So where to now? How do we map out the response to the global NCD tsunami for older women?

We need to embrace, as the World Health Organization now officially does, all those life course interventions that can shape someone’s life-long health and well-being, creating healthier environments with multisectoral action plans covering better food choices, tobacco-free policies, physical activity, safer communities and workplaces, and inclusive health services. This reorienting of health systems to prevent and manage the rising burden of noncommunicable diseases would also include — the availability of essential NCD medicines at affordable costs.

Primary health care providers must be trained on how to detect early signs of aging-related declines in physical mobility and sensory functions such as seeing and hearing. Similarly, health care workers need guidance and training on how to recognize cognitive declines related and risk factors for Alzheimer’s or other forms of dementia. Most health care professionals lack guidance on how to detect and manage aging-related impairments.

Health insurance, a critical part of health care access, must offer coverage of care and services that maintain functional capacity. Further, insurance schemes must be designed to provide affordable, comprehensive coverage to all older people, including those outside of, or retired from, the formal sector.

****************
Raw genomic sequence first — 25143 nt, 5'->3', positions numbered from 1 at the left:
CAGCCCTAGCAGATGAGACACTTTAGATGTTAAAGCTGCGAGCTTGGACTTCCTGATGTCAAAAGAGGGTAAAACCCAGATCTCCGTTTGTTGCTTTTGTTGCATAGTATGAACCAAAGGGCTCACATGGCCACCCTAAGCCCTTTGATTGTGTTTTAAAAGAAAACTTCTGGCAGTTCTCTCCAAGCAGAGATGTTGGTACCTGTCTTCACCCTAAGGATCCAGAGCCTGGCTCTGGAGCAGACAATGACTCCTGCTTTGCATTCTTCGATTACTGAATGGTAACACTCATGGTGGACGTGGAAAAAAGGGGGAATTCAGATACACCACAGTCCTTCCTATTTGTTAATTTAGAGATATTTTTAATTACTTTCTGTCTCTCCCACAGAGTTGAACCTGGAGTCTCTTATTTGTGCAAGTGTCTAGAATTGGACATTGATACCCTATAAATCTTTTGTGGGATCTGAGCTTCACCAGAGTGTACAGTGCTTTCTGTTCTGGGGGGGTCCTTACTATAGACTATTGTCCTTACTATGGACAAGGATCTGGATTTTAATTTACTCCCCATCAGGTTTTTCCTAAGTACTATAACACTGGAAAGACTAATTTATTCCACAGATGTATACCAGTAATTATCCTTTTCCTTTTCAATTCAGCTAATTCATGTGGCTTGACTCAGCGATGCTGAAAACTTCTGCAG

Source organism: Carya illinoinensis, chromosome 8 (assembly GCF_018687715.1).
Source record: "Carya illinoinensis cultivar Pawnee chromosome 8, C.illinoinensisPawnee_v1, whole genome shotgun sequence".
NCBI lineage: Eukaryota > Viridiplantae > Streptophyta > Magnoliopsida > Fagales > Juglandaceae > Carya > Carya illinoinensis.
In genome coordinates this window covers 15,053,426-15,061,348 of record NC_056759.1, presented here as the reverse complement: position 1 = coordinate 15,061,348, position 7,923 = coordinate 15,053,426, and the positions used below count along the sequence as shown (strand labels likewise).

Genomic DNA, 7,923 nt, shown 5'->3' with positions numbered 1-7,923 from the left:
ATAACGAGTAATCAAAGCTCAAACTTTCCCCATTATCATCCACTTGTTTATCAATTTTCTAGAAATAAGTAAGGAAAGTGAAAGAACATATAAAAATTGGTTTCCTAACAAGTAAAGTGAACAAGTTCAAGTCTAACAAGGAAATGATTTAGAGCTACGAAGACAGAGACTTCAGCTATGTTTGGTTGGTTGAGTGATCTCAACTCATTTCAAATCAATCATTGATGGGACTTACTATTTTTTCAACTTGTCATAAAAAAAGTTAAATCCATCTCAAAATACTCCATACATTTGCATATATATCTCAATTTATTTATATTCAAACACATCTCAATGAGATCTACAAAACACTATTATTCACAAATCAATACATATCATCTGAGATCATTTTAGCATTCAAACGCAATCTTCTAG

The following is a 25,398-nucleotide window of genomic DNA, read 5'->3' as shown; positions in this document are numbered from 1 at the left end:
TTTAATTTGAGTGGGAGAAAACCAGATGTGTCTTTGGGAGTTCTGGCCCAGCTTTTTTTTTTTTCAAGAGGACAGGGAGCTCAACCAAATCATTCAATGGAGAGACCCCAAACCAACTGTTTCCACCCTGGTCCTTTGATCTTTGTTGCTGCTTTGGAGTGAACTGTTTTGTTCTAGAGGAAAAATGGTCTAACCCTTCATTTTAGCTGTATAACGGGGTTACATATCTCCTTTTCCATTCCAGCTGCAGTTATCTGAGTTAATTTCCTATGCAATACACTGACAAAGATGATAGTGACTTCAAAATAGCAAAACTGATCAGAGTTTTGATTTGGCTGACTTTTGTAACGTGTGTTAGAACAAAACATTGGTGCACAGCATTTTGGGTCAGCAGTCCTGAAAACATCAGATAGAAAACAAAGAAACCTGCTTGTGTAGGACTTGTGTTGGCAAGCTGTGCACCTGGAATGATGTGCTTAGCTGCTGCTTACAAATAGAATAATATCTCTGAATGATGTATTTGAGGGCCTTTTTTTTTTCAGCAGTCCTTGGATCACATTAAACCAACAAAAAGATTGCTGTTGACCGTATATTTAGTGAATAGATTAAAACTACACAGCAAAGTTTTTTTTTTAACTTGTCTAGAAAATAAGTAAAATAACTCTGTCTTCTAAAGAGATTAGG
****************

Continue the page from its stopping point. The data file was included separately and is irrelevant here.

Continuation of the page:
Debate around UHC gives us the space to begin serious consideration of all these challenges. Challenges that must be met head-on if we are to be able to guarantee that a generation of women including Rehema and those to come after her have their health — and their dignity.

About the authors

  • Katiedain ncda

    Katie Dain

    Katie Dain is the CEO of the NCD Alliance. Katie has worked with the NCD Alliance since its founding in 2009. Her experience includes organizational and strategic development; global advocacy and policymaking; and program design and capacity-building in low- and middle-income countries. Katie is widely recognized as a leading advocate and expert on NCDs, and has authored numerous papers and commentaries on global health and development policy issues.
  • Kate%2520bunting

    Kate Bunting

    Kate Bunting serves as the CEO of HelpAge USA, a nonprofit that works with older people around the world to reduce poverty and discrimination. She oversees initiatives that strengthen humanitarian inclusion and improve health across the life course. Previously, Kate served in leadership roles at the U.S. Agency for International Development, the U.S. Global Leadership Coalition, and CARE USA.